The issue of inclusion vs. segregation is increasingly relevant to the context of autism and the early childhood sector as growing numbers of children are diagnosed in the toddler and preschool period. While our society may value the broad inclusion of people with disability, it remains to be seen whether early intervention for young children with autism can be feasibly and effectively provided within mainstream inclusive early childhood settings. Across 2015-2018, the Victorian ASELCC Team at La Trobe University has been conducting a pilot randomised controlled trial to understand whether the Group-Early Start Denver Model (G-ESDM) early intervention program can be feasibly and effectively provided to young children with autism within mainstream playrooms of LTU’s Community Children’s Centre which also houses two autism-specific ASELCC playrooms. This talk will include an outline of the project and outcome data for the 44 child participants in this trial to date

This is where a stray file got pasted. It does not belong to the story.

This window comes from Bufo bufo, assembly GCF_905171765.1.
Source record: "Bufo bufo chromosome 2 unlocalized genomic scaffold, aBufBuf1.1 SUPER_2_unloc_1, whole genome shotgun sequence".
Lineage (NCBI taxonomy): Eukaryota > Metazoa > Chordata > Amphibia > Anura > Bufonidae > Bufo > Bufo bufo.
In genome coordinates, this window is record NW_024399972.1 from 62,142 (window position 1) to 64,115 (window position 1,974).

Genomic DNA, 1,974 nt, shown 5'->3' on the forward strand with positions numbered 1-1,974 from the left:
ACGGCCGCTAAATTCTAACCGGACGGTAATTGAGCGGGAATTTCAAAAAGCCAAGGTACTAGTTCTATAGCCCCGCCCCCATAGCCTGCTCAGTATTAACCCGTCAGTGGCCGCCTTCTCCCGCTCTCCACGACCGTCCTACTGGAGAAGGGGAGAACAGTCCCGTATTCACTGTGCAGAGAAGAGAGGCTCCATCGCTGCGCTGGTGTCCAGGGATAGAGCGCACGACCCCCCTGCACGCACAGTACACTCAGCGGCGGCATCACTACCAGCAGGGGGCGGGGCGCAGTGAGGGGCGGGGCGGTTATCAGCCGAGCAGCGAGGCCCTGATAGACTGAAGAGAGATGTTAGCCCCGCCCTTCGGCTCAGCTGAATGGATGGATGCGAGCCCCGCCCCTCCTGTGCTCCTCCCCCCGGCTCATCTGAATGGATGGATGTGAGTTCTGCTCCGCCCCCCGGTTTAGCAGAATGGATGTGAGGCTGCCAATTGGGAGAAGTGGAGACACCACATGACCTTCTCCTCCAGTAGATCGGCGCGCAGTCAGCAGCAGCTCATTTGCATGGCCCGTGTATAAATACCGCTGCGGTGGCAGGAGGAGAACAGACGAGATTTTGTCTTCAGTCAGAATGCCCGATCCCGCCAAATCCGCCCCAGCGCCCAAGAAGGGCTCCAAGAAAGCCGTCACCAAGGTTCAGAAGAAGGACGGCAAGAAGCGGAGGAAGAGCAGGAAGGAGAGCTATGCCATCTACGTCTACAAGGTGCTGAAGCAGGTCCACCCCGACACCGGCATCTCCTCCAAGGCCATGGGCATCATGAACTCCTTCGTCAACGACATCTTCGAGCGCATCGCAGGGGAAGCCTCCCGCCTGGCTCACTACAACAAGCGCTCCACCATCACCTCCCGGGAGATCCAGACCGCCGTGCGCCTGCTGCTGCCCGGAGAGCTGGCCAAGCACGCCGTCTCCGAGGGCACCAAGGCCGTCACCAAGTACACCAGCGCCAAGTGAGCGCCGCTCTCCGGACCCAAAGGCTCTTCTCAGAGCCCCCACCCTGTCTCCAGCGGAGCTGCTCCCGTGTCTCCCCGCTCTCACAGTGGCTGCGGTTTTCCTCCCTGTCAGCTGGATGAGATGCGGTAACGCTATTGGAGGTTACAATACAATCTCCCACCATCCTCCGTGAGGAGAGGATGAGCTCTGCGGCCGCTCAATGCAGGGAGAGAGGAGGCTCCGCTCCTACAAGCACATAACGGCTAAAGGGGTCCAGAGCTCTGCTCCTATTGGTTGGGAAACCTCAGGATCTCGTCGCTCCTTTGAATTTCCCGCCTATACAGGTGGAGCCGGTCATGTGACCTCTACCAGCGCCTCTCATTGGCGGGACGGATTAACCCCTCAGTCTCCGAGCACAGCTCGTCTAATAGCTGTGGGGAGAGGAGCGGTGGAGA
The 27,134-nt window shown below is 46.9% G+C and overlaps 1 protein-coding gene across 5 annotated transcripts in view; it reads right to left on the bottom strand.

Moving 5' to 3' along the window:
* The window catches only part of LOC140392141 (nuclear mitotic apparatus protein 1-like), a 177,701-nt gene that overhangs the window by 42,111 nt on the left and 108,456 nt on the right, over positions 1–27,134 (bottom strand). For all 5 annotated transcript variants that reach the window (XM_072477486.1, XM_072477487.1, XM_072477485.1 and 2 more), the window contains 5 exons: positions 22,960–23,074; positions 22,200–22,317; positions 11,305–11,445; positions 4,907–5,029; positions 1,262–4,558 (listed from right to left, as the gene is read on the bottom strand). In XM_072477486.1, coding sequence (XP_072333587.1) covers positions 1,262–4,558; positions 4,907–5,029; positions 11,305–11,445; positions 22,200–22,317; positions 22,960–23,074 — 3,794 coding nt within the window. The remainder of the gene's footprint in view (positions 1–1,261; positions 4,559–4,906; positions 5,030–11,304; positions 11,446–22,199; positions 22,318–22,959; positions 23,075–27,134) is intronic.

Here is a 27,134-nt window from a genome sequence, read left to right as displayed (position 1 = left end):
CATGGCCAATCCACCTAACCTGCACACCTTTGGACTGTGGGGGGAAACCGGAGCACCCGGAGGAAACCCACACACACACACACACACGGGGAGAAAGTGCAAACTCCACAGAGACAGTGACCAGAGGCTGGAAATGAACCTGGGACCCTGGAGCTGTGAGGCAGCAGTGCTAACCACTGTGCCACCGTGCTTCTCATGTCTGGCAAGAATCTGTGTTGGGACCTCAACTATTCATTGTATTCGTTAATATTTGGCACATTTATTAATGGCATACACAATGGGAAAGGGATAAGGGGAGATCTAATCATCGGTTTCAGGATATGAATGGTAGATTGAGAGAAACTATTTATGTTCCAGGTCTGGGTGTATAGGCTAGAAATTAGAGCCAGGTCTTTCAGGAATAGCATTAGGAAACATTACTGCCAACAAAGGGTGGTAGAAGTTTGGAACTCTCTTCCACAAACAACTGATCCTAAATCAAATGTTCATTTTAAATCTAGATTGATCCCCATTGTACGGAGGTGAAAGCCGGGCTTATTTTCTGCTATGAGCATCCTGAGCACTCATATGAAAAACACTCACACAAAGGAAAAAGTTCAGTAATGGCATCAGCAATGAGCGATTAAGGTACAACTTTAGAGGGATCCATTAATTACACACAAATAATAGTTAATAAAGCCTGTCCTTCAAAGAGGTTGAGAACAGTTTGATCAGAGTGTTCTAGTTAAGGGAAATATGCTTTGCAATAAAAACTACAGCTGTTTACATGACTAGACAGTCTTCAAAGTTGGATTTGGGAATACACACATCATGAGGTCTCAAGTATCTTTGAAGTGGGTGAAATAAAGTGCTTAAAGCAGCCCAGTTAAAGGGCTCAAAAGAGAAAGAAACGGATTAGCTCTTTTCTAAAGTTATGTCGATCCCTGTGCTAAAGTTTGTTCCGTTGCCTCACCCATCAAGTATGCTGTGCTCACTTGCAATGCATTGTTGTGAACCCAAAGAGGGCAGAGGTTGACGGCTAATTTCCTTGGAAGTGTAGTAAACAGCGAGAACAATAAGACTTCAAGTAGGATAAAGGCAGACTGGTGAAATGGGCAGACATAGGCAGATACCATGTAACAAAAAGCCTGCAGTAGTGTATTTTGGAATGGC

• Dr Jennifer Power
  • Dr Suzanne Hodgkin
    Understanding loneliness in Australian rural ageing populations  - a mixed methods approach

    This presentation focuses on understanding both the predictors of loneliness, and how loneliness is contructed among diverse rural ageing populations and presents data from an ARC Linkage project, ASPIRE.  The presentation will critically discuss these findings in the context of social networks and the sources of support for rural older people.
  • Dr Emma Seal
    Women’s fear of judgement, physical (in)activity and social exclusion